Reducing Trigger Executions
I’ve never been a fan of triggers. I don’t like the idea of them adding an additional tax on every operation. It’s easy to forget they are even there, consuming your cycles. I’ve even seen a few nasty death-by-a-thousand-cuts scenarios with them. But I found something out this week that makes me like them even less.
I was tuning a procedure that runs 284 million times a day.
Over a number of servers and databases, but yes, that number is correct. It takes 2.5ms to run on average, with 1.0ms of CPU time. I’ll spare you the math, but that means over 3 cores of SQL Server are doing nothing but running this procedure 24/7/365. Anything we can do to improve this will be significant, even if we just shave off half a millisecond.
The procedure is attempting to update or insert a few records based on a TVP input. Sometimes we run an UPDATE statement, but update the column to its current value based on one input parameter. Based on another parameter, we may filter out all rows and update nothing. But in both cases, even though we haven’t changed any data we still took the time to run the UPDATE statement. I’m unsure how often those two parameters match one of those two checks, but if we check them first we can entirely skip the UPDATE.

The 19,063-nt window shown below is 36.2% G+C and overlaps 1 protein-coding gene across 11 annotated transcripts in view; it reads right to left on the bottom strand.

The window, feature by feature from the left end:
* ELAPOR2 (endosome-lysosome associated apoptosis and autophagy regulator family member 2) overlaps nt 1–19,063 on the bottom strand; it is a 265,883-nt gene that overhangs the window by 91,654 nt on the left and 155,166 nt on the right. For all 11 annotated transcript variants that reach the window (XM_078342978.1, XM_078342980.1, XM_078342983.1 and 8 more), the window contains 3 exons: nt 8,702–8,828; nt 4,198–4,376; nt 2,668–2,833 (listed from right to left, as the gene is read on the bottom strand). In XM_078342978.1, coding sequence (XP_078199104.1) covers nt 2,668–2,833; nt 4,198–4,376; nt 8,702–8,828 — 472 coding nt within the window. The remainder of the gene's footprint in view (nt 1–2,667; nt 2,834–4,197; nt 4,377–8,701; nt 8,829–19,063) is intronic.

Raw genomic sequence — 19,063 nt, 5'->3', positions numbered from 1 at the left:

Like I said, every little bit helps.
After the UPDATE, there is an INSERT to make sure if we didn’t UPDATE the row because it doesn’t exist, we INSERT it. There are conditionals around the UPDATE, but not the INSERT. So, we run it every time we run the proc. 284 million times a day. Even if there’s nothing to insert.
The revelation is this:
Ouch. And I really wasn’t aware of this. So, we pay for the INSERT execution every time, even if we don’t need to insert anything. And the INSERT trigger on that table fires as well, trying to update another table even though the INSERTED and DELETED tables are empty. Charming.
But if our TVP had x items to update\insert and our UPDATE statement handled y of them, we only need to try the INSERT if y<x.
We won’t even need to query the underlying table or the TVP; just check the row counts.
We’re likely to update these records many times, and we’ll obviously only insert them once. Checking the execution counts for the INSERT and UPDATE triggers and subtracting the number of executions from this proc, it seems we UPDATE the table several hundred times for each INSERT.
Well then. I’ll look forward to seeing those executions drop shortly.
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